This month the Humboldt State University graduating class takes over the Reese Bullen gallery space on campus for the annual grad exhibition, curated by the HSU Museum and Gallery Practices class under the direction of lecturer Ian Carey, gallery director Britt Sheldon and gallery assistant Brittany Britton. Artworks of every stripe and medium pack into the space. The room crackles with creative energy.
It's a fun exhibition, visually on the verge of overwhelming in this intimate space; there is a lot to look at and a lot of it is very good. Standouts include the blazing woodcut "Alpine Glow" by Xochiyolotl Harbison and a digitally interpellated portrait in chartreuse by Dominique Birdsong, as well as Nathan Liam's engagingly trippy painting "Pink Jungle" and Luciano Duran's beautiful photograph "Microcosm," with its dimly luminous forms that appear to be twirling slowly in the dusk.
Alexandra Gonzàlez's painting "Let's Get Decadent" offers a candy-colored contemporary take on decline and fall. Roman muralists and Victorian moralists used to paint banquets and the occasional orgy this way, using landscape format to take full advantage of the possibilities represented by the couch-oriented Roman banquet hall. To her credit, Gonzàlez makes the players in this ancient set piece look excruciatingly contemporary. Isn't that the clean-cut heartthrob who used to have his own YouTube channel?
Sebastian Wiggins's steel sculpture "Catalyst" extends like a wiry asterisk in three dimensions. "Jörmungandr" by Meyer Grave, is a line in steel that goes squiggling through space like an angry snake — as befits the vast Norse serpent that, according to Viking myth, is supposed to lap all of Midgard in its coils.
Video makes a welcome addition to the usual materials roster. A small monitor plays clever shorts in digital, hand-drawn and stop-motion animation by Sergio M. Coelho, Jesse Nelson, Taylor Lee Macias and Ann Valdés.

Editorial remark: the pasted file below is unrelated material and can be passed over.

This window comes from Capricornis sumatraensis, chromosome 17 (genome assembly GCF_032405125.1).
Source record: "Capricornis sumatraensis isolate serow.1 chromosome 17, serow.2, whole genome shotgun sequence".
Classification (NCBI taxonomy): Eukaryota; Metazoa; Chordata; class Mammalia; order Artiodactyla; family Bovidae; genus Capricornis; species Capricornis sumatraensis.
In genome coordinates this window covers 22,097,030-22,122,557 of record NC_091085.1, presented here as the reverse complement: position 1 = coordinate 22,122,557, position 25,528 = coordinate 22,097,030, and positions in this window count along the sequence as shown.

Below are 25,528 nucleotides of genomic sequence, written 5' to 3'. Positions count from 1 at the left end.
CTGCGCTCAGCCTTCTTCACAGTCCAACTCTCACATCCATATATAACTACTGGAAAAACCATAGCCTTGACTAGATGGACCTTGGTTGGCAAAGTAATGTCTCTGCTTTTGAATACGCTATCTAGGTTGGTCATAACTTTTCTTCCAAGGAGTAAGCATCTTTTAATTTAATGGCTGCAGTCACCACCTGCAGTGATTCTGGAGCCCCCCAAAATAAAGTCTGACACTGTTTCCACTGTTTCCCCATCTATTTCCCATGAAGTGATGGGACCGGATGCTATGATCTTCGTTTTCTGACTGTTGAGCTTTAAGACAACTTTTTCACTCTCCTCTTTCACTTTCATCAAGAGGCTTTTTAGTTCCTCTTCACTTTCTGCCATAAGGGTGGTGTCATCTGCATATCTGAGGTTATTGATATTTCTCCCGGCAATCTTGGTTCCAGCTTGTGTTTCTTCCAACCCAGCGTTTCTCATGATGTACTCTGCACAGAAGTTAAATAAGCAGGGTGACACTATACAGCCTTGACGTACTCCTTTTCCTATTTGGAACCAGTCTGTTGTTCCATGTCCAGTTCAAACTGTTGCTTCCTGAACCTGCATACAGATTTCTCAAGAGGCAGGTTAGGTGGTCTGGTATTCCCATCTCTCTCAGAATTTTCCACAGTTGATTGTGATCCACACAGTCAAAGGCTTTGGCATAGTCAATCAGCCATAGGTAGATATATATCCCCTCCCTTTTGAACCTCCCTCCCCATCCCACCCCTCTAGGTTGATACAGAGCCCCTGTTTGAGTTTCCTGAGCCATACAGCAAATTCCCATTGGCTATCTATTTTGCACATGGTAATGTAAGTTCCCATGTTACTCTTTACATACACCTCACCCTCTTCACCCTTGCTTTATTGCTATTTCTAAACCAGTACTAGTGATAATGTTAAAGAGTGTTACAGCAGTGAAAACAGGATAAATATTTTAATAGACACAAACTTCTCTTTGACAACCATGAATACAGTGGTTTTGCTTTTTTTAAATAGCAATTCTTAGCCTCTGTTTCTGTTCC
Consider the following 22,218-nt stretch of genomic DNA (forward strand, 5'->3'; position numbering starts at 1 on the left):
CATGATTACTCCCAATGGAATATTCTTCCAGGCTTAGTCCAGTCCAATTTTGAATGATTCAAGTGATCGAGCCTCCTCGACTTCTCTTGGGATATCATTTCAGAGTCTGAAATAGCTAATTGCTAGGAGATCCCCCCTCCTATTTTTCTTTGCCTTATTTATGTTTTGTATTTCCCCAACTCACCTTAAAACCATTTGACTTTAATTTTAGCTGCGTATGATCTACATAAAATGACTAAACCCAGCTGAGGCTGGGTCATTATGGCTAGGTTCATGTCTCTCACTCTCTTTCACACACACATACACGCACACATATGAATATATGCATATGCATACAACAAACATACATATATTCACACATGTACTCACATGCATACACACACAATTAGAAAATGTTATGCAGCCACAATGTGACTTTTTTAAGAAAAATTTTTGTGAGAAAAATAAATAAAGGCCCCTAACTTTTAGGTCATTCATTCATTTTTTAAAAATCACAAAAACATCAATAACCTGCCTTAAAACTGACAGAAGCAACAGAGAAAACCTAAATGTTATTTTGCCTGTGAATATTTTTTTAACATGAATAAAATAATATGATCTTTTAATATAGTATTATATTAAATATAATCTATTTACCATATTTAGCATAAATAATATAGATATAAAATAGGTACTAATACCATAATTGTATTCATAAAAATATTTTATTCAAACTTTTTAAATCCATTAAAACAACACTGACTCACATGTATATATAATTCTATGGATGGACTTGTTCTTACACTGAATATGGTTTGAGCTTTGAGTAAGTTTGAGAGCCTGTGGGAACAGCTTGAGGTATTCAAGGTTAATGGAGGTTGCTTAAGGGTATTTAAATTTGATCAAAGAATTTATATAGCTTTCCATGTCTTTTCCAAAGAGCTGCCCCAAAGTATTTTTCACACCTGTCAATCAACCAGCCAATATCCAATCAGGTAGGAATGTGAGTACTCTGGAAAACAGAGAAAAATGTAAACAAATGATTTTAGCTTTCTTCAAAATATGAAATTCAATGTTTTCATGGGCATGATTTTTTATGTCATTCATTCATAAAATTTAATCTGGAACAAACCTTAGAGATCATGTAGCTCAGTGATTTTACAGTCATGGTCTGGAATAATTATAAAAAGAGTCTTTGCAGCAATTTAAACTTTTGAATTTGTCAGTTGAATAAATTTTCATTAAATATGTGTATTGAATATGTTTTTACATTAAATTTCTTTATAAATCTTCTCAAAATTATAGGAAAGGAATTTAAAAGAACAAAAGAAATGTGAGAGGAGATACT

A dark, striated stoneware vessel by Myung Ahn possesses a gravitas that justifies the title "Primordial Birth." Ahn, who also has another vessel on display, is the winner of this year's Reese Bullen Award.
In front of the artwork that won the prize that, like the gallery itself, bears Reese Bullen's name, it was impossible not to think about the namesake. An esteemed professor and accomplished painter and ceramicist, Bullen founded the HSU art department and played an important role in guiding its development. In the 1970s and '80s, the department was tiny compared to its present size. But under Bullen's direction it punched above its weight, bringing work by cutting-edge contemporary artists like Carl Andre to campus in 1979 and shows by Vito Acconci, Chris Burden and Hans Haacke in 1982, throwing the campus wide open to avant-garde tendencies from the world beyond its borders. When Third Street (then First Street) Gallery opened in 1998, Bullen had retired but the aspiration toward excellence implicit in the decision to open an independently funded, professional gallery for HSU art and artists was a continuation of his legacy.
If you make your way to the Reese Bullen Gallery for this exhibition (the gallery is not the easiest to access, especially given the ongoing HSU parking crisis), your effort will be rewarded. If the uphill hike seems like a bridge too far, know that the show will be more accessible when it travels to Third Street Gallery in Old Town Eureka this summer, for what's scheduled to be the last exhibition before the location is permanently shuttered as a cost-cutting measure. (Editor's note: In the interest of full disclosure, it should be noted that Gabrielle Gopinath filed a grievance against HSU with the California Faculty Association and received a settlement in 2017.)
Numerous letters of support from alumni, artists, art students and community members advocating the gallery's preservation have been posted to its Facebook page. As eloquent as they are, they make for dismal reading now because they clarify exactly what is to be lost when Third Street closes — a place where town and gown come together in boisterous, loquacious numbers once a month on Arts Alive, a one-of-a-kind resource for the many HSU art alumni who live, make art and exhibit their work locally, a publicly supported space that brought together the work of artists from local, national and international backgrounds. What would Bullen make of current priorities at the institution where he committed so much of his energies?
The "2018 Art Graduates' Exhibition" runs through May 12 at Humboldt State University's Reese Bullen Gallery in Arcata. The gallery is located inside the Art B Building. Take the pedestrian walkway leading past the Art A Building at B Street and Laurel Drive, and go up the staircase. When you reach the quad, the gallery is on your right.
Gabrielle Gopinath is an art writer, critic and curator based in Arcata.